The UK moulding trials were undertaken at ENGEL UK
Surface Generation, a provider of advanced materials processing technologies, has expanded in the UK and Asia following successful trials of its technology.
The company has opened demonstration facilities in in Rutland, UK, and Taipei, Taiwan, after trials showed significant quality improvements in parts created using its novel injection moulding techniques.
The new demonstration centres will be used to demonstrate its patented Production to Functional Specifications (PtFS) technology, which provides injection moulding manufacturers with multi-zonal temperature control in the mould, allowing molten materials to be channelled and cooled more precisely throughout the process.
“We [are] delighted to open our new demonstration facilities in the UK and Taiwan,” commented Ben Halford, Chief Executive at Surface Generation.
“Our recent trials have proven that PtFS makes high quality injection moulding much simpler and these new facilities reflect growing interest from advanced manufacturers around the world who need to produce ever more complex parts.”
Surface Generation recently completed trials for large consumer electronics and automotive manufacturers using PtFS with an Engel injection moulding machine. These thin and thick section tests demonstrated significant process improvements, says the company.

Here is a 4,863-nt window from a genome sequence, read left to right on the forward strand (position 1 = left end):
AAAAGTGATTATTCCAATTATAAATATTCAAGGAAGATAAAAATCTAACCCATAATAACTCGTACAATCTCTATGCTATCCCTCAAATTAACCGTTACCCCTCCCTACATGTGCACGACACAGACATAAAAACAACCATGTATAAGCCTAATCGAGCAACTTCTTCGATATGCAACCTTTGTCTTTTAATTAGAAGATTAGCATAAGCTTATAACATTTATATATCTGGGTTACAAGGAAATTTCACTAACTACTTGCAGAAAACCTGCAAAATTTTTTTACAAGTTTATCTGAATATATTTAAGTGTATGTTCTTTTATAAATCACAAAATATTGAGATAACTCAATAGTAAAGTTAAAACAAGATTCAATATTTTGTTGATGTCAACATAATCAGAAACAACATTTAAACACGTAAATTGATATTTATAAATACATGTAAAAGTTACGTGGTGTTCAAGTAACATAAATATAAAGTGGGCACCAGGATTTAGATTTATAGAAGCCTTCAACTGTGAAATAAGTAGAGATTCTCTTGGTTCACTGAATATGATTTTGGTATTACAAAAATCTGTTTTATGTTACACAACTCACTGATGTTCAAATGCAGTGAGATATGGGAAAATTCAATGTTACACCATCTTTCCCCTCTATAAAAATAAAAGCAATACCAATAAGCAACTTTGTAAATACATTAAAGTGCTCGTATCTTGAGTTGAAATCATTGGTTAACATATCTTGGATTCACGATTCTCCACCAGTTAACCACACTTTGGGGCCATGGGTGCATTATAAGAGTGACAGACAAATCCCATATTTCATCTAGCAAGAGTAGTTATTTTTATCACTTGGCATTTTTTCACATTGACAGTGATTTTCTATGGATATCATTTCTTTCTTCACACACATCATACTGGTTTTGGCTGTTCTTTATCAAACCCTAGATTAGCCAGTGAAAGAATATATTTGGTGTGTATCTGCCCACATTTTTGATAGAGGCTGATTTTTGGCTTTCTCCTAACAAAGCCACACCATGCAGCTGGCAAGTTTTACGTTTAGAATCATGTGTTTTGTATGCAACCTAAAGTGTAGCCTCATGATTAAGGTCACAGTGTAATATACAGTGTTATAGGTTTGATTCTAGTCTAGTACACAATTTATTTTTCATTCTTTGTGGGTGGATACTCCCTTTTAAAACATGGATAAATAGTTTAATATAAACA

These include the reduction of injection pressures by 75 percent, making it possible to encapsulate a greater range of sensitive electronics within reinforced casings.
In addition, the trials achieved enhanced, resin-rich ‘A’ surfaces with high fibre reinforcement, doubled reinforcement levels that could be incorporated into thermoplastic structures, eliminated sink marks and warping through highly localised cooling and reduced residual stress through directional solidification.
Graeme Herlihy, Managing Director at ENGEL UK, commented: “Surface Generation’s technology turned a standard mould into an intelligent moulding environment and achieved significant process improvements during the trials. They were able to inject materials at significantly lower pressures and yielded exciting strength and quality improvements in the components produced.”